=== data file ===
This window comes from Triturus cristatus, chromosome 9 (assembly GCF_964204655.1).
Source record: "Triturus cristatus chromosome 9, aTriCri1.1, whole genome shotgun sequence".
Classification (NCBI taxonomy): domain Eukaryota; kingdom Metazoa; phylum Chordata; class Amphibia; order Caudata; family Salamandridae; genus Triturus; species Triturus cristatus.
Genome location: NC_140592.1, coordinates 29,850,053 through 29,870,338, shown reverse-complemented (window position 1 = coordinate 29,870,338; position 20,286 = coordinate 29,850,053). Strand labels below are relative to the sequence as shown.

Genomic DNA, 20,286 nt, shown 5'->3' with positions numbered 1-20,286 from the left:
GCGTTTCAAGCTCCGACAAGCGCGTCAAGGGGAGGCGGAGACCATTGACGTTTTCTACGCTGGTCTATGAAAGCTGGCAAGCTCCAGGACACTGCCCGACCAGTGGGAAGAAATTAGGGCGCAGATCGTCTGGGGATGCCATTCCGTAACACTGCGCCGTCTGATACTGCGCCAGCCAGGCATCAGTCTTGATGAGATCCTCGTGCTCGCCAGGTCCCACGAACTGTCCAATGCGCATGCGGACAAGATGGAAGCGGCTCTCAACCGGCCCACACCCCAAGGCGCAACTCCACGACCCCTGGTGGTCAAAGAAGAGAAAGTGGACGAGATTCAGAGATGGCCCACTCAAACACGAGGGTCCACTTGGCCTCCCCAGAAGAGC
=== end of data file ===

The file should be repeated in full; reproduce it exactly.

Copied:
This window comes from Triturus cristatus, chromosome 9 (assembly GCF_964204655.1).
Source record: "Triturus cristatus chromosome 9, aTriCri1.1, whole genome shotgun sequence".
Classification (NCBI taxonomy): domain Eukaryota; kingdom Metazoa; phylum Chordata; class Amphibia; order Caudata; family Salamandridae; genus Triturus; species Triturus cristatus.
Genome location: NC_140592.1, coordinates 29,850,053 through 29,870,338, shown reverse-complemented (window position 1 = coordinate 29,870,338; position 20,286 = coordinate 29,850,053). Strand labels below are relative to the sequence as shown.

Genomic DNA, 20,286 nt, shown 5'->3' with positions numbered 1-20,286 from the left:
GCGTTTCAAGCTCCGACAAGCGCGTCAAGGGGAGGCGGAGACCATTGACGTTTTCTACGCTGGTCTATGAAAGCTGGCAAGCTCCAGGACACTGCCCGACCAGTGGGAAGAAATTAGGGCGCAGATCGTCTGGGGATGCCATTCCGTAACACTGCGCCGTCTGATACTGCGCCAGCCAGGCATCAGTCTTGATGAGATCCTCGTGCTCGCCAGGTCCCACGAACTGTCCAATGCGCATGCGGACAAGATGGAAGCGGCTCTCAACCGGCCCACACCCCAAGGCGCAACTCCACGACCCCTGGTGGTCAAAGAAGAGAAAGTGGACGAGATTCAGAGATGGCCCACTCAAACACGAGGGTCCACTTGGCCTCCCCAGAAGAGC